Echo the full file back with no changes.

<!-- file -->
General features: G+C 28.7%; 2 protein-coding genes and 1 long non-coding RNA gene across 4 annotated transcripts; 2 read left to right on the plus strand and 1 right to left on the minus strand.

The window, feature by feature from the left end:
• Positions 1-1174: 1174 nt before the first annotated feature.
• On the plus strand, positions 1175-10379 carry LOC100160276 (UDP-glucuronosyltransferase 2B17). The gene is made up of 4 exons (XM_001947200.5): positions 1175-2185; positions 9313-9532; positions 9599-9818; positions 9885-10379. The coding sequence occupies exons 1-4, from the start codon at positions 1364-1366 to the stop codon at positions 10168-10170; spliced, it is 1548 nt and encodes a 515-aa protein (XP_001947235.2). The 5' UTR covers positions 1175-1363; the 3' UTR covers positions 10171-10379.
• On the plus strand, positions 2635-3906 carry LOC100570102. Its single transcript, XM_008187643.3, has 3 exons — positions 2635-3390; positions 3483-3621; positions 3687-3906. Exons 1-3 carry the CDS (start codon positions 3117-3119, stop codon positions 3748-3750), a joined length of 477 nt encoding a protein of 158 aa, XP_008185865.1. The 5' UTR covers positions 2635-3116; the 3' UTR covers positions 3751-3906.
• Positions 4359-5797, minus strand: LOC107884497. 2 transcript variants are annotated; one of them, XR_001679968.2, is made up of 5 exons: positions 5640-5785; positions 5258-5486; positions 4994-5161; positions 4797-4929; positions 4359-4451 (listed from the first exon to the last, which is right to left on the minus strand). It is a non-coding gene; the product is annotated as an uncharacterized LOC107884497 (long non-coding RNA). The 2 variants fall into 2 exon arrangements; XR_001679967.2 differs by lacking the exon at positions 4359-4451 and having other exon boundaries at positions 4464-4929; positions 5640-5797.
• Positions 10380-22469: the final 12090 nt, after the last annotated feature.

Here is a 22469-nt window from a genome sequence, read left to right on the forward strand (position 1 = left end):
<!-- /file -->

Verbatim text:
General features: G+C 28.7%; 2 protein-coding genes and 1 long non-coding RNA gene across 4 annotated transcripts; 2 read left to right on the plus strand and 1 right to left on the minus strand.

The window, feature by feature from the left end:
• Positions 1-1174: 1174 nt before the first annotated feature.
• On the plus strand, positions 1175-10379 carry LOC100160276 (UDP-glucuronosyltransferase 2B17). The gene is made up of 4 exons (XM_001947200.5): positions 1175-2185; positions 9313-9532; positions 9599-9818; positions 9885-10379. The coding sequence occupies exons 1-4, from the start codon at positions 1364-1366 to the stop codon at positions 10168-10170; spliced, it is 1548 nt and encodes a 515-aa protein (XP_001947235.2). The 5' UTR covers positions 1175-1363; the 3' UTR covers positions 10171-10379.
• On the plus strand, positions 2635-3906 carry LOC100570102. Its single transcript, XM_008187643.3, has 3 exons — positions 2635-3390; positions 3483-3621; positions 3687-3906. Exons 1-3 carry the CDS (start codon positions 3117-3119, stop codon positions 3748-3750), a joined length of 477 nt encoding a protein of 158 aa, XP_008185865.1. The 5' UTR covers positions 2635-3116; the 3' UTR covers positions 3751-3906.
• Positions 4359-5797, minus strand: LOC107884497. 2 transcript variants are annotated; one of them, XR_001679968.2, is made up of 5 exons: positions 5640-5785; positions 5258-5486; positions 4994-5161; positions 4797-4929; positions 4359-4451 (listed from the first exon to the last, which is right to left on the minus strand). It is a non-coding gene; the product is annotated as an uncharacterized LOC107884497 (long non-coding RNA). The 2 variants fall into 2 exon arrangements; XR_001679967.2 differs by lacking the exon at positions 4359-4451 and having other exon boundaries at positions 4464-4929; positions 5640-5797.
• Positions 10380-22469: the final 12090 nt, after the last annotated feature.

Here is a 22469-nt window from a genome sequence, read left to right on the forward strand (position 1 = left end):